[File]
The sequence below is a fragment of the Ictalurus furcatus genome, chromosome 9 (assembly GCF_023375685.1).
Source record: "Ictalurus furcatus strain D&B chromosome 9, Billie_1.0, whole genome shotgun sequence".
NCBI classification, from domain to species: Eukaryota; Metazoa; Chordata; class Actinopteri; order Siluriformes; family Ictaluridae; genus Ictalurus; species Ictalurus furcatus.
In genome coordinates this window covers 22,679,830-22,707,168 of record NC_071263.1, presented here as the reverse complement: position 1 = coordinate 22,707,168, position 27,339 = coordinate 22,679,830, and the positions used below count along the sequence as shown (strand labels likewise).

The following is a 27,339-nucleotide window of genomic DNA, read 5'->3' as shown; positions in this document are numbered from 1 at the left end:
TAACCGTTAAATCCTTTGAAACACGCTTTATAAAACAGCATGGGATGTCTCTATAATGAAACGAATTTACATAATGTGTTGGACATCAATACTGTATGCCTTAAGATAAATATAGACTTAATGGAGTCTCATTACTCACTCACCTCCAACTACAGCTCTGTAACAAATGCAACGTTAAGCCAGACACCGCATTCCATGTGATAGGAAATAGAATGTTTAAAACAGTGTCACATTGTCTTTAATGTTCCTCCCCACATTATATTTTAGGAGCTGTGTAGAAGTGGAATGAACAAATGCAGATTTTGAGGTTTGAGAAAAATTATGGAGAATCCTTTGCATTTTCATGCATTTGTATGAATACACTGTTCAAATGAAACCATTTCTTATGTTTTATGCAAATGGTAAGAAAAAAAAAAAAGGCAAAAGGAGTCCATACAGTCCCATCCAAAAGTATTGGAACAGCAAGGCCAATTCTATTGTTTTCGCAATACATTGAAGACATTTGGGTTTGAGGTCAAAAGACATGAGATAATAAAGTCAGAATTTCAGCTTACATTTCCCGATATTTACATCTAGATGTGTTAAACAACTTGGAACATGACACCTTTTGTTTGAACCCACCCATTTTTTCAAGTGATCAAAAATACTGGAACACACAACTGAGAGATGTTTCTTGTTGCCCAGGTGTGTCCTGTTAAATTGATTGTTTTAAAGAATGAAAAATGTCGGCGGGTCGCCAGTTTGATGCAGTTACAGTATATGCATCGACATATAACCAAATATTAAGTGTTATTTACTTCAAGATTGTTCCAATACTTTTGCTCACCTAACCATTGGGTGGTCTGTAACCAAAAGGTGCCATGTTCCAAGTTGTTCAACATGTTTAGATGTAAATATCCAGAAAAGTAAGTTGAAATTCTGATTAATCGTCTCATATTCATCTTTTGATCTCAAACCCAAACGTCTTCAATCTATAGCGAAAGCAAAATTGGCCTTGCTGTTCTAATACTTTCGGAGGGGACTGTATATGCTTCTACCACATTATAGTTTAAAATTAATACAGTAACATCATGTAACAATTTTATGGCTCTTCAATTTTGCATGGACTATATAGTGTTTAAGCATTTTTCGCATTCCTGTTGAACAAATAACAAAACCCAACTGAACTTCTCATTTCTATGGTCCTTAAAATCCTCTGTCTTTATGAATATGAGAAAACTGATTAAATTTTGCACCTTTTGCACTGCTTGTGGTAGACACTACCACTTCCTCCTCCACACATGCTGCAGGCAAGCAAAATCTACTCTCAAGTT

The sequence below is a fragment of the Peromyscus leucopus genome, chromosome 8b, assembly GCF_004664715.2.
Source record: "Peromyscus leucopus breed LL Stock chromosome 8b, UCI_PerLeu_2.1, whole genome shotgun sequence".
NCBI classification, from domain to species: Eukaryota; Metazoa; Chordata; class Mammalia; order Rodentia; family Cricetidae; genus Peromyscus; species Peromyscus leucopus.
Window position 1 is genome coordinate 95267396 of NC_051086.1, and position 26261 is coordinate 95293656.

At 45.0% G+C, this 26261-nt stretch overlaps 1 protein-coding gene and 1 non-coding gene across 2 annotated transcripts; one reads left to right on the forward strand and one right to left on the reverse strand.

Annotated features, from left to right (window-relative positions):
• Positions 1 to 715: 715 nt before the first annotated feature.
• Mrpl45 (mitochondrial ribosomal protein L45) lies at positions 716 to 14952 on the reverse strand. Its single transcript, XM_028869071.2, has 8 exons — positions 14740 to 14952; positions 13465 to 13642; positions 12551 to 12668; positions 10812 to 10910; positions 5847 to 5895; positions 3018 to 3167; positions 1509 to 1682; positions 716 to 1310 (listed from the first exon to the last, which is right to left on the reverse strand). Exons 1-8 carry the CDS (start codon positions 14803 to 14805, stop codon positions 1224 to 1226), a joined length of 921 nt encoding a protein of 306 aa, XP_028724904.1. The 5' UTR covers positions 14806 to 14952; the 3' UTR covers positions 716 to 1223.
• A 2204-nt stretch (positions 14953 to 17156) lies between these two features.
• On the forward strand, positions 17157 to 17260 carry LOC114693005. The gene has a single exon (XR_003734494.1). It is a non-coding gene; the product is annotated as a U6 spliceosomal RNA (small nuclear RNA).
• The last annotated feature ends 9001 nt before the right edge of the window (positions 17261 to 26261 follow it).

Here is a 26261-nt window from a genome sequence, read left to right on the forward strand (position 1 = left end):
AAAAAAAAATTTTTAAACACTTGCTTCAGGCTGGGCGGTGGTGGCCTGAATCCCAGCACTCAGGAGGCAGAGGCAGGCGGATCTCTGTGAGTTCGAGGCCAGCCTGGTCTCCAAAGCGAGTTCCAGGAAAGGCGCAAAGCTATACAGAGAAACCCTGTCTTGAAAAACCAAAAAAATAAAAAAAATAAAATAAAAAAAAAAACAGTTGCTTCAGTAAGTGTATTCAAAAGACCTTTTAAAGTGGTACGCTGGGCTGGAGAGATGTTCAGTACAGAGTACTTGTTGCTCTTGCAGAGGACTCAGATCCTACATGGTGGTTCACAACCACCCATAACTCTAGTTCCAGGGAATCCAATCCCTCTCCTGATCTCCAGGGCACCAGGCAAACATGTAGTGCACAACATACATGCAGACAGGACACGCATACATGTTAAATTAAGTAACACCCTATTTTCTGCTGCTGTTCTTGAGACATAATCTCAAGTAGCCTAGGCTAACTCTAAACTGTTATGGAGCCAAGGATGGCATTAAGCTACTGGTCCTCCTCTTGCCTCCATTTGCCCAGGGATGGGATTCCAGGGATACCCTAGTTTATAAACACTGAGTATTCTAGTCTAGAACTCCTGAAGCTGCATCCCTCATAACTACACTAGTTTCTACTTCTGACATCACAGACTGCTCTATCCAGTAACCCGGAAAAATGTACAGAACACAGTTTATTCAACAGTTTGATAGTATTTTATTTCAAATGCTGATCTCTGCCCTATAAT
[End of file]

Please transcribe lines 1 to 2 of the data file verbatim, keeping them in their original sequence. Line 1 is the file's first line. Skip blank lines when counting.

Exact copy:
The sequence below is a fragment of the Ictalurus furcatus genome, chromosome 9 (assembly GCF_023375685.1).
Source record: "Ictalurus furcatus strain D&B chromosome 9, Billie_1.0, whole genome shotgun sequence".